Python open() Function

Opens a file and returns it as a file object

Usage

The open() function opens a file and returns it as a file object.

With that file object you can create, update, read, and delete files.

Read more about file handling here.

Syntax

open(file,mode,buffering,encoding,errors,newline,closefd,opener)

Python open() function parameters
ParameterConditionDescription
fileRequiredThe path and name of the file
modeOptionalSpecifies the mode you want to open the file in
bufferingOptionalSets the buffering policy
encodingOptionalSpecifies encoding
errorsOptionalSpecifies different error handling scheme
newlineOptionalControls how universal newlines mode works
closefdOptionalKeeps the underlying file descriptor open when the file is closed
openerOptionalA custom opener used for low-level I/O operations

Open a File

You can open a file using open() built-in function specifying its name.

Example:

f = open('myfile.txt')

When you specify the filename only, it is assumed that the file is located in the same folder as Python.

You can also specify the exact path that the file is located at.

Example: Specifying absolute path

f = open('C:\Python33\Scripts\myfile.txt')

Remember! While specifying the exact path, characters prefaced by \ (like \n \r \t etc.) are interpreted as special characters.

You can escape them using:

  • raw strings like r'C:\new\text.txt'
  • double backslashes like 'C:\\new\\text.txt'

Specify File Mode

Here are five different modes you can use to open the file:

Python File Modes
CharacterModeDescription
‘r’Read (default)Open a file for read only
‘w’WriteOpen a file for write only (overwrite)
‘a’AppendOpen a file for write only (append)
‘r+’Read+Writeopen a file for both reading and writing
‘x’CreateCreate a new file

You can also specify how the file should be handled.

Python File Modes
CharacterModeDescription
‘t’Text (default)Read and write strings from and to the file.
‘b’BinaryRead and write bytes objects from and to the file.This mode is used for all files that don’t contain text (e.g. images).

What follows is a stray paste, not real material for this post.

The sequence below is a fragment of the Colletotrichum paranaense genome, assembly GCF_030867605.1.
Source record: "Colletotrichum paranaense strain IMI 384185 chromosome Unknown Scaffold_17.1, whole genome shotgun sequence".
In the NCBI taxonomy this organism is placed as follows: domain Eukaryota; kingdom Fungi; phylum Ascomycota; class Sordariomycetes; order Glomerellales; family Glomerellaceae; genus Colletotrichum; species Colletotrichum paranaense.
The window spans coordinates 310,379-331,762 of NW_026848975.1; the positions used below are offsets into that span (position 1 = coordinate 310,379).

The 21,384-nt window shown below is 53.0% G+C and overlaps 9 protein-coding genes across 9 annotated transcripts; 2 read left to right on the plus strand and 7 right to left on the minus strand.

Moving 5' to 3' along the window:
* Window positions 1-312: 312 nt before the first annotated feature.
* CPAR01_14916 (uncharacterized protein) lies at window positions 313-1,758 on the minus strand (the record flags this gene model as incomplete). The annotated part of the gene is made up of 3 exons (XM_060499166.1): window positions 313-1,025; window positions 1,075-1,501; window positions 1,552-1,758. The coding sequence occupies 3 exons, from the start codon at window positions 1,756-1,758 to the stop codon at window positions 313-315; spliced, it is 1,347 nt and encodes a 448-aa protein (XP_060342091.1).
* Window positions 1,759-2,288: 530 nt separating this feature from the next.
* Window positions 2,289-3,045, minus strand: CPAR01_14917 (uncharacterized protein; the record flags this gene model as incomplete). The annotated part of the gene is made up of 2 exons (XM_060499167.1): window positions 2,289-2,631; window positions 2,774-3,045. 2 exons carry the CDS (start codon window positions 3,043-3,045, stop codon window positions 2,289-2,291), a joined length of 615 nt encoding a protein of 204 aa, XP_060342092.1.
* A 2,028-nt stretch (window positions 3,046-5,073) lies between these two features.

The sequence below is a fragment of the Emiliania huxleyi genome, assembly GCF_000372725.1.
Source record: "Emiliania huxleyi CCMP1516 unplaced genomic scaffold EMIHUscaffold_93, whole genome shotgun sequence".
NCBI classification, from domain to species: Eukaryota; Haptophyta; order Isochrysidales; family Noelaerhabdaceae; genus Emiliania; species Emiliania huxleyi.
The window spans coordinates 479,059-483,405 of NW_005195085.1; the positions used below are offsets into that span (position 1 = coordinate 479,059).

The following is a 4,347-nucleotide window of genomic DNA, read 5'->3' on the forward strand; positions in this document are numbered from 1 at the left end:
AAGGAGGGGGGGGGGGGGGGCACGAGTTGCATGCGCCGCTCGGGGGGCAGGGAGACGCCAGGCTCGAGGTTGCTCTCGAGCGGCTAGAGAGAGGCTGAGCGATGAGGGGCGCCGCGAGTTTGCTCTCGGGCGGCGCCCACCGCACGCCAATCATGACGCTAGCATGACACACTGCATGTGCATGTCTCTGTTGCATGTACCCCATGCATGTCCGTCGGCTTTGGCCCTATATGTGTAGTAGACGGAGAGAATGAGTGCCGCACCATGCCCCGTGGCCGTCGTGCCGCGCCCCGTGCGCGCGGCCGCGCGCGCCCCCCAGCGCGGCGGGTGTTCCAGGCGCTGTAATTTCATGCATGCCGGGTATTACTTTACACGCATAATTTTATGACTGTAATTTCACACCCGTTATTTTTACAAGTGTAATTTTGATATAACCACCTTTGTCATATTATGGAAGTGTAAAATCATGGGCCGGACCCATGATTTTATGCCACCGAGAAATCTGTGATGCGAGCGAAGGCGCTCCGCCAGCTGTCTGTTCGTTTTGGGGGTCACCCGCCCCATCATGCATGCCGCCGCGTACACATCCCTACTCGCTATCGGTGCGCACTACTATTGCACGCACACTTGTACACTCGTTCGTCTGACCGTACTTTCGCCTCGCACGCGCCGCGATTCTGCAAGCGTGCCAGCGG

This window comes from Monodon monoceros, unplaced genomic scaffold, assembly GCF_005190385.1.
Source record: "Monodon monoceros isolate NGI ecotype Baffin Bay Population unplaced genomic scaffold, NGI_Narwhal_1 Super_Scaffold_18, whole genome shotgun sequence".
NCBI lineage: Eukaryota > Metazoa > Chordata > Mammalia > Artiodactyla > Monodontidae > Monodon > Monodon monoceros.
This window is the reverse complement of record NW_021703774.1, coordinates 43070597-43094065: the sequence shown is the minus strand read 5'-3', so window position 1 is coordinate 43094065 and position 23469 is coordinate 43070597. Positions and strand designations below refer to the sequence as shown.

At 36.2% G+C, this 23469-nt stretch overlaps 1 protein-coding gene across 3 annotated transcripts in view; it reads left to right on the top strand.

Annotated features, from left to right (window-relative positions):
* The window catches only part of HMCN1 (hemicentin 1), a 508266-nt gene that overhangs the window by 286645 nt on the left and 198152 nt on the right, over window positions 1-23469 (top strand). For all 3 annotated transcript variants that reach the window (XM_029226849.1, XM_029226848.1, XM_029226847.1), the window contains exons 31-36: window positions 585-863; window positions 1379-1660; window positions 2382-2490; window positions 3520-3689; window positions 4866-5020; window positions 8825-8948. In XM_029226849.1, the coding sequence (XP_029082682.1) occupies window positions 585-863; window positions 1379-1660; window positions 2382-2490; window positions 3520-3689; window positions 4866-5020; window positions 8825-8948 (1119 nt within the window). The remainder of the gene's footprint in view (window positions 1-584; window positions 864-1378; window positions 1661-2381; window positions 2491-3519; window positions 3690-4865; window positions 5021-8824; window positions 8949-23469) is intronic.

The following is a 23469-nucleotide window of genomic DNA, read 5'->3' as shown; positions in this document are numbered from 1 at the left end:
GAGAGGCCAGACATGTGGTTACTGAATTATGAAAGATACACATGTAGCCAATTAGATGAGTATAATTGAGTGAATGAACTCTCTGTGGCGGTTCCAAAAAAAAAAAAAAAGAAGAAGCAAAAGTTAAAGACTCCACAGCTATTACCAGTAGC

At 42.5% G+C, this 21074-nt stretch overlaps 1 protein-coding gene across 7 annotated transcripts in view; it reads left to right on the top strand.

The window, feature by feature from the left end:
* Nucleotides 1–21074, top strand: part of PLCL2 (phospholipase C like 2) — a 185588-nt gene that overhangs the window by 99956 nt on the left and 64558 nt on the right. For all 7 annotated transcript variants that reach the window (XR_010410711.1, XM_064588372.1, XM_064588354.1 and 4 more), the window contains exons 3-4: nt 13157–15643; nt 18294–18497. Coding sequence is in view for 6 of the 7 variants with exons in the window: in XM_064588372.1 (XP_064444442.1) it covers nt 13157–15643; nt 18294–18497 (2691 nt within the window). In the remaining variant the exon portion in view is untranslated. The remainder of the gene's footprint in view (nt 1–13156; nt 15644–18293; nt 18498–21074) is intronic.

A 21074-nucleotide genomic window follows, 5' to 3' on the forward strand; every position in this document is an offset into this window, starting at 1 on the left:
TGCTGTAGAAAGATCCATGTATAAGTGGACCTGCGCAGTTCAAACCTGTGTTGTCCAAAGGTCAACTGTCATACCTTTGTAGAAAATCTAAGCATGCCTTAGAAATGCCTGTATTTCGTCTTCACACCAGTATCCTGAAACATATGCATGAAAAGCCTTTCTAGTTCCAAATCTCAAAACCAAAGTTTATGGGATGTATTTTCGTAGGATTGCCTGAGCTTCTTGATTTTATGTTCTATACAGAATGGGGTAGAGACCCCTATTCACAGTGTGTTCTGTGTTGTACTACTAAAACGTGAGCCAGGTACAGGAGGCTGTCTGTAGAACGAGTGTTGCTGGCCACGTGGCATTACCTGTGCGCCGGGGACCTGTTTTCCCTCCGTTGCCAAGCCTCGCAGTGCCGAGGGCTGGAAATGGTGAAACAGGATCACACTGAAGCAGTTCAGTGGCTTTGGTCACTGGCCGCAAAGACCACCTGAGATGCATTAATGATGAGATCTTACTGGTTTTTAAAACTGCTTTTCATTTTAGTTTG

Here are some examples:

Example: Open a file for reading

f = open('myfile.txt')

is same as

f = open('myfile.txt', 'rt')

Because read mode 'r' and text mode 't' are default modes, you don’t need to specify them.

Example: Open a file for reading and writing

f = open('myfile.txt', 'r+')

Specify Encoding

By specifying encoding parameter, you can decode or encode the file in popular encoding like 'ascii', 'UTF-8' etc.

Example: Read a file in ‘UTF-8’ encoding

f = open('myfile.txt', encoding='UTF-8')

Example: Read a file in ‘ascii’ encoding

f = open('myfile.txt', encoding='ascii')

Handling Encoding and Decoding Errors

By default, Python raises UnicodeError exception on encoding or decoding errors.

However, you can specify how these errors are to be handled using errors parameter.

Below table specifies different error handling schemes.

Encoding error handling schemes
Parameter valueDescription
‘strict’ (Default)raises an UnicodeError exception on failure
‘backslashreplace’the unencodable character is replaced by a backslash
‘ignore’the unencodable character is ignored
‘namereplace’the unencodable character is replaced by its name
‘replace’the unencodable character is replaced by questionmark
‘xmlcharrefreplace’the unencodable character is replaced by an xml character

Following example shows how the German letter ß is ignored while reading the file in 'ascii' encoding.

Example: Read a file in ‘ascii’ and ignore decoding errors

File Contents:

Das straße

Code:

f = open('myfile.txt', encoding='ascii', errors='ignore')
print(f.read())

Output:

Das strae